Selena Gomez’s Wizards Of Waverly Place character was meant to be in a gay relationship, showrunner reveals: ‘We got as close as we could’
Selena Gomez’s character on her Disney Channel series Wizards Of Waverly Place was originally intended to be part of the LGBTQ community, the series’ showrunner revealed.
While speaking on the Wizards Of Waverly Pod show with co-hosts Jennifer Stone and David DeLuise, executive producer Peter Murrieta shared that he had always imagined Gomez’s character Alex Russo having a gay relationship with her friend Stevie, who was played by Hayley Kiyoko and joined the show in the third season.
‘I wished we could have played more with what was quite obvious to a lot of us,’ Murrieta admitted.
However, the culturally conservative attitude at the Disney Channel while the show was airing from 2007–2012 prevent them from ever having an explicitly LGBTQ character or depicting explicit same-sex attraction.
‘We weren’t able to in that time, but it was pretty clear to all of us what that relationship was,’ Murrieta added.
Queer love story: Wizards Of Waverly Place showrunner Peter Murrieta said on the Wizards Of Waverly Pod that he hoped Selena Gomez’s character could have had a relationship with her female friend Stevie (Hayley Kiyoko); the two are seen on Wizards Of Waverly Place
Wouldn’t fly: However, the culturally conservative attitude at the Disney Channel while the show was airing from 2007–2012 prevent them from ever having an explicitly LGBTQ character or depicting explicit same-sex attraction; Gomez pictured in January in Beverly Hills
Stone was in agreement about the atmosphere at the network during the show’s heyday, though she added that progress had been made in the decade since the show went off the air.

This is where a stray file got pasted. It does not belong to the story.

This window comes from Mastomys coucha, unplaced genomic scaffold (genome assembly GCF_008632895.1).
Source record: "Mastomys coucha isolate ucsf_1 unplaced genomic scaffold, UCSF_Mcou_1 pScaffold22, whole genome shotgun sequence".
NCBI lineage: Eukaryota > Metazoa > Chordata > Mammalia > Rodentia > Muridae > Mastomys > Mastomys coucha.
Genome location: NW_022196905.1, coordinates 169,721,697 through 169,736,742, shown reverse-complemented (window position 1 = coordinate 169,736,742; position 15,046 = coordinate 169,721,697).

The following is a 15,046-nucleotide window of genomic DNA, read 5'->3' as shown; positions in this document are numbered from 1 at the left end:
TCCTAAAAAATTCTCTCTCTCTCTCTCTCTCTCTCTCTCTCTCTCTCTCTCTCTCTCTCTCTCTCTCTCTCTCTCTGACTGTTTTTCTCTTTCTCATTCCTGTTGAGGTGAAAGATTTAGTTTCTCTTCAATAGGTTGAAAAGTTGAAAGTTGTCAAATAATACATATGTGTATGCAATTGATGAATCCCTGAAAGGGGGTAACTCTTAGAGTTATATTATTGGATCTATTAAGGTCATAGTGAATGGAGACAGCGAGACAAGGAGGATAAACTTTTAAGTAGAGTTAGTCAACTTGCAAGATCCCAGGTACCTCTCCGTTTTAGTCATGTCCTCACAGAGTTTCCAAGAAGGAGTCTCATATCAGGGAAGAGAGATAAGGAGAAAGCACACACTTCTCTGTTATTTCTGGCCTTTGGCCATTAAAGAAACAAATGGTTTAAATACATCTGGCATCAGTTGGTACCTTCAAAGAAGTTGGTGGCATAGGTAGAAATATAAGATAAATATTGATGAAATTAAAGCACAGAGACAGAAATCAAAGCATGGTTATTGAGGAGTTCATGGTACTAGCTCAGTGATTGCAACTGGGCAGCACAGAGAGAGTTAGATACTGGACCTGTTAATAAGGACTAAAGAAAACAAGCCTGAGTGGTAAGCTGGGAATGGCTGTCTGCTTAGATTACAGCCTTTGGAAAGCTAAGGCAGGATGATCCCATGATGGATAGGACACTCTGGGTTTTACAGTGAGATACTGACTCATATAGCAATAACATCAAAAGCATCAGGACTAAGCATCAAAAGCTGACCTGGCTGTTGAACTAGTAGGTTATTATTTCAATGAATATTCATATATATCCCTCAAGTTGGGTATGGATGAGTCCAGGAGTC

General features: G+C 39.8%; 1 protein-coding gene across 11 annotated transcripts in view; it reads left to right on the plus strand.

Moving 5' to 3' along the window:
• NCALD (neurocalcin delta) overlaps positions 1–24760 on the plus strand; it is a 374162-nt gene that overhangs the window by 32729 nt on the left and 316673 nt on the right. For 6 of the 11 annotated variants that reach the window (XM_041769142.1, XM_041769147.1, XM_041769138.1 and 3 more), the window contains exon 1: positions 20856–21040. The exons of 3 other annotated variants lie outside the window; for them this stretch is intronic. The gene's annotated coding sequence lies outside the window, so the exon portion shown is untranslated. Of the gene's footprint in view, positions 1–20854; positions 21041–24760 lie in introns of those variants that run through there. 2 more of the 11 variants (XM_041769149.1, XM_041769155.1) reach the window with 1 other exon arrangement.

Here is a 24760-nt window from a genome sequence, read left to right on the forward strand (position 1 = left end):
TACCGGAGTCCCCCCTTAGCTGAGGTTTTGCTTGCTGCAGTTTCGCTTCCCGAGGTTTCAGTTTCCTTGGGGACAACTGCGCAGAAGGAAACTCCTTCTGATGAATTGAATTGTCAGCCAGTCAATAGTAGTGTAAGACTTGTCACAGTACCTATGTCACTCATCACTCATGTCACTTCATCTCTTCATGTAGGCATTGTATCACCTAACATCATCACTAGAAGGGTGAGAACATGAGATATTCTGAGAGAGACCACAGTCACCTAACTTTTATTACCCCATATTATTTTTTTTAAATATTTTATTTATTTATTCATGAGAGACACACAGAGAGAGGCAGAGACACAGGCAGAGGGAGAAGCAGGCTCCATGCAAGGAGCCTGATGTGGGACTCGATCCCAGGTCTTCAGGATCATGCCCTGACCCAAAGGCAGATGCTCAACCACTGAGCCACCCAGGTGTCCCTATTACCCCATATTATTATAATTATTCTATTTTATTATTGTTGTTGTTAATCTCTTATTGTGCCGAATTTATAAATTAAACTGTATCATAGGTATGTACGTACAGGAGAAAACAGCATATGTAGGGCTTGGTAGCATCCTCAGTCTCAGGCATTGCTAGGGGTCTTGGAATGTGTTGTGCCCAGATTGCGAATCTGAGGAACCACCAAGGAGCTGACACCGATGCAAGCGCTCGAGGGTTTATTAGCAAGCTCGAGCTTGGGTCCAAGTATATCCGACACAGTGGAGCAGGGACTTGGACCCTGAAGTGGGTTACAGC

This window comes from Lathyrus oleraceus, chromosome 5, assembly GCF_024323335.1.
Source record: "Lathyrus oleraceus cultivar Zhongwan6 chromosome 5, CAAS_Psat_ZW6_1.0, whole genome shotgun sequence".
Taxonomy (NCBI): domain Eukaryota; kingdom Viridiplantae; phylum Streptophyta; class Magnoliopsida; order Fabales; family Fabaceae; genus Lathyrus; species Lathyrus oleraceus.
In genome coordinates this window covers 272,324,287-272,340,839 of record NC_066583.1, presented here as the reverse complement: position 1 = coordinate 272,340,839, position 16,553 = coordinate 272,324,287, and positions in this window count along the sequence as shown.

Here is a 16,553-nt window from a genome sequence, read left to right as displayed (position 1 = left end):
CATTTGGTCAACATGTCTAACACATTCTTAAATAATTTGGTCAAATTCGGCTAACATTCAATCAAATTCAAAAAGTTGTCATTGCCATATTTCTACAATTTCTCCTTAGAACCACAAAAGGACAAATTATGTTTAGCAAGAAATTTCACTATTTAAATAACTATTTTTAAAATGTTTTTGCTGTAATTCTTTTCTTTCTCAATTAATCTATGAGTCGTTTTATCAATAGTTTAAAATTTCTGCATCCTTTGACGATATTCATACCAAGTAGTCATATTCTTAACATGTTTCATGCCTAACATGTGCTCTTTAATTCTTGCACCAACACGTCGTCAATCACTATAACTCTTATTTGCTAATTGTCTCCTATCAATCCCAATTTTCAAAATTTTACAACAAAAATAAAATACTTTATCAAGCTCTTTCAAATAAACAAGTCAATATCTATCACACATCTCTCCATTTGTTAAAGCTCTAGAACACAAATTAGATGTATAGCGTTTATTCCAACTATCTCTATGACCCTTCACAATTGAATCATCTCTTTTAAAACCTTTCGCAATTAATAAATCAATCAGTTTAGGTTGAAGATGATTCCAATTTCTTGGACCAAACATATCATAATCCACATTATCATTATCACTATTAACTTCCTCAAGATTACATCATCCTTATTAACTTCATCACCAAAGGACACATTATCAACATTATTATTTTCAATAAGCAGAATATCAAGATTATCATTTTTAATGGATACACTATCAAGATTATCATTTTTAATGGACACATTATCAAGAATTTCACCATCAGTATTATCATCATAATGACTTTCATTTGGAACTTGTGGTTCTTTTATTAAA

‘Disney Channel has had [LGBTQ] characters, and they did it. At that time it wasn’t a thing. But we got as close as we could… I mean, it was pretty close,’ Murrieta said.
‘That would have been great,’ he added.
Although Alex and Stevie never had a romantic entanglement during Kiyoko’s time on the show, that didn’t stop fans from creating their own fictional romance.
Fans who hoped for a relationship between the two often referred to them by the portmanteau ‘Stalex.’
Kiyoko would later come out as a lesbian, though she was still closeted at the time that she was appearing on Wizards Of Waverly Place.
The series Gravity Falls, The Owl House, The Proud Family: Louder And Prouder and Star Wars Resistance have all subsequently featured queer characters, though each of those shows has been animated.
Live-action LGBTQ characters appear to be more of a rarity on the network.
Murrieta also delved into how he hoped the show would have ended after its fourth season, with Gomez and Gregg Sulkin’s characters being entwined.
‘I was hoping the fourth season would be about the building of [Alex] and [Sulkin’s character] Mason’s relationship,’ he said.
Progress: ‘Disney Channel has had [LGBTQ] characters, and they did it. At that time it wasn’t a thing. But we got as close as we could… I mean, it was pretty close,’ Murrieta said
Hoping for romance: Kiyoko, a lesbian, wasn’t out at the time, but fans still ‘shipped’ her with Gomez’s character; seen in May 2022 in LA
Giving it all up for a man: Murrieta revealed he also envisioned Gomez’s character giving up her magic powers to be in a relationship with non-wizard Mason (Gregg Sulkin, middle); still from Wizards Of Waverly Place
After having matured, they would now ‘be good for each other and fix each other.’
He noted that the series would still end with a wizarding contest, in which Gomez’s character would be the winner and would be able to be the wizard of her family.
However, she would have given up her powers in order to have a relationship with Mason, a non-wizard.
Murrieta’s final vision for the series would have been for Saturday Night Live star Rachel Dratch to play a grown-up version of Stone’s character Harper, who would have read the story of the series as a bedtime story to children.
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